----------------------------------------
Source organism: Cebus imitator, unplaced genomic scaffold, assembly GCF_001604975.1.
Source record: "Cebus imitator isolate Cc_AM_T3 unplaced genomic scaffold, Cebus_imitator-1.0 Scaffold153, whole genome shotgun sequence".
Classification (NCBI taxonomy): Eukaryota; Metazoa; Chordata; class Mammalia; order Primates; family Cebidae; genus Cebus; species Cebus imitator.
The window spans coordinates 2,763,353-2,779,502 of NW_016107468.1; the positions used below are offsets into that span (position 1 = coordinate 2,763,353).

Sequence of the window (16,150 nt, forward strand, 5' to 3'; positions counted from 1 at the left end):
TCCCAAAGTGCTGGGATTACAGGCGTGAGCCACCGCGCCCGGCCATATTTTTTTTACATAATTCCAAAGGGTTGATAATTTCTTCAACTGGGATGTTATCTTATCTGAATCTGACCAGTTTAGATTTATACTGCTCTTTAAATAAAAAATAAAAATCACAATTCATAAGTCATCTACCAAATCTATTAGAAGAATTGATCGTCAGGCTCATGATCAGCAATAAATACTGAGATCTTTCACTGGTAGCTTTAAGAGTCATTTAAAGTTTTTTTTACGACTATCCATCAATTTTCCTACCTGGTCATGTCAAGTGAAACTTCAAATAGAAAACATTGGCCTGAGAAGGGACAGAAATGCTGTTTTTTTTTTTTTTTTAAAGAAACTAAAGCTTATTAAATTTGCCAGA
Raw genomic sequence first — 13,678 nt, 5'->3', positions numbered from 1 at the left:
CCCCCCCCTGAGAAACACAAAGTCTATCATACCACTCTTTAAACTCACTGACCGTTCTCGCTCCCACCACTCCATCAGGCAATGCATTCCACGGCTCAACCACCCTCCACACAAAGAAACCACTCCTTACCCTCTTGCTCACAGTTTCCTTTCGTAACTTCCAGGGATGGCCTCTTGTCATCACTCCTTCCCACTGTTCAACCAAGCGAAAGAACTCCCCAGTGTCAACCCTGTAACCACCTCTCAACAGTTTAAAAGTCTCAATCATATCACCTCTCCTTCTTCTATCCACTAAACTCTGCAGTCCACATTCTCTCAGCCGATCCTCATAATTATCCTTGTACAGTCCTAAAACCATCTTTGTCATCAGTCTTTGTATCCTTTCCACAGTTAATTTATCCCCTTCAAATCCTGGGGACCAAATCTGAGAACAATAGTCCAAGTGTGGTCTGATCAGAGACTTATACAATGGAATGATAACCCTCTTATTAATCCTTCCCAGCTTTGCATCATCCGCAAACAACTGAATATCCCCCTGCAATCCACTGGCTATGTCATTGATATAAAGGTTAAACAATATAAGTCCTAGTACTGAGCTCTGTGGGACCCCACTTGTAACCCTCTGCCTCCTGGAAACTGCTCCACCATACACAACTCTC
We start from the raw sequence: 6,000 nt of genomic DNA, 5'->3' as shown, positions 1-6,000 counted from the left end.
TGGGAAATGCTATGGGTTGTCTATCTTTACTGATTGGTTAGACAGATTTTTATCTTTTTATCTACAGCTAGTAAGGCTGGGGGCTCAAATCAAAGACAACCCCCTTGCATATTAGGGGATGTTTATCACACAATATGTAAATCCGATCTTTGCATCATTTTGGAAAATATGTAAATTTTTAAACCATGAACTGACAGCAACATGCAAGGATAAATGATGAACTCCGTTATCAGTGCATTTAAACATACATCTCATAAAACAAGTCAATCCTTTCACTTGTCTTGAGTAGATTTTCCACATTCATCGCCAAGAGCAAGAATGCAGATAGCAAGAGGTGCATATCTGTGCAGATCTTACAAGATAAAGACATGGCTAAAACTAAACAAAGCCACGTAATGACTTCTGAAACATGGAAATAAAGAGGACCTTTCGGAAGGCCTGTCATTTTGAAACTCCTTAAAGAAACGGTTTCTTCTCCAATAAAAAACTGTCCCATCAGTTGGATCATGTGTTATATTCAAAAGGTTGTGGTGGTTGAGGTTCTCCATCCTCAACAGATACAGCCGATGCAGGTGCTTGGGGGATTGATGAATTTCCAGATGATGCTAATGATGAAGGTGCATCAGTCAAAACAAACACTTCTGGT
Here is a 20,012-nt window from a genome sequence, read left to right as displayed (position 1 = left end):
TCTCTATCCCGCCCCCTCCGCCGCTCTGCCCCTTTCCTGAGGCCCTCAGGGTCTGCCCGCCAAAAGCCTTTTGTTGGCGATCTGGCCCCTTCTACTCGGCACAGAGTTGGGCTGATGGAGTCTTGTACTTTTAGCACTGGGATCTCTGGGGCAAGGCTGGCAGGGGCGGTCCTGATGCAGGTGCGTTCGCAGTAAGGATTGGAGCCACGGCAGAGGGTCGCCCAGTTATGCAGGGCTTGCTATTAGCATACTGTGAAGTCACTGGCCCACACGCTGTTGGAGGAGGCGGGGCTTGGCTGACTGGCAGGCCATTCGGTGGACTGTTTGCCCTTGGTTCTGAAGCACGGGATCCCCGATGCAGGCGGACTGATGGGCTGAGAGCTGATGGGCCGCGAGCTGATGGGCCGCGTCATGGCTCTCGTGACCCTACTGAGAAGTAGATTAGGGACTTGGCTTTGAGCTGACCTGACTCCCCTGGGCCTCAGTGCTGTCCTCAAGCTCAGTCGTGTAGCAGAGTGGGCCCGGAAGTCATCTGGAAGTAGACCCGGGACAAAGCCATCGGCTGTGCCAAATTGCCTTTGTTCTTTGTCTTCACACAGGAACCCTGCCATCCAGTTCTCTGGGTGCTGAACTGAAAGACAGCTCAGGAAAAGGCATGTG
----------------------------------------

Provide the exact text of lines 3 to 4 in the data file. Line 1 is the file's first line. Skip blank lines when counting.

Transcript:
Classification (NCBI taxonomy): Eukaryota; Metazoa; Chordata; class Mammalia; order Primates; family Cebidae; genus Cebus; species Cebus imitator.
The window spans coordinates 2,763,353-2,779,502 of NW_016107468.1; the positions used below are offsets into that span (position 1 = coordinate 2,763,353).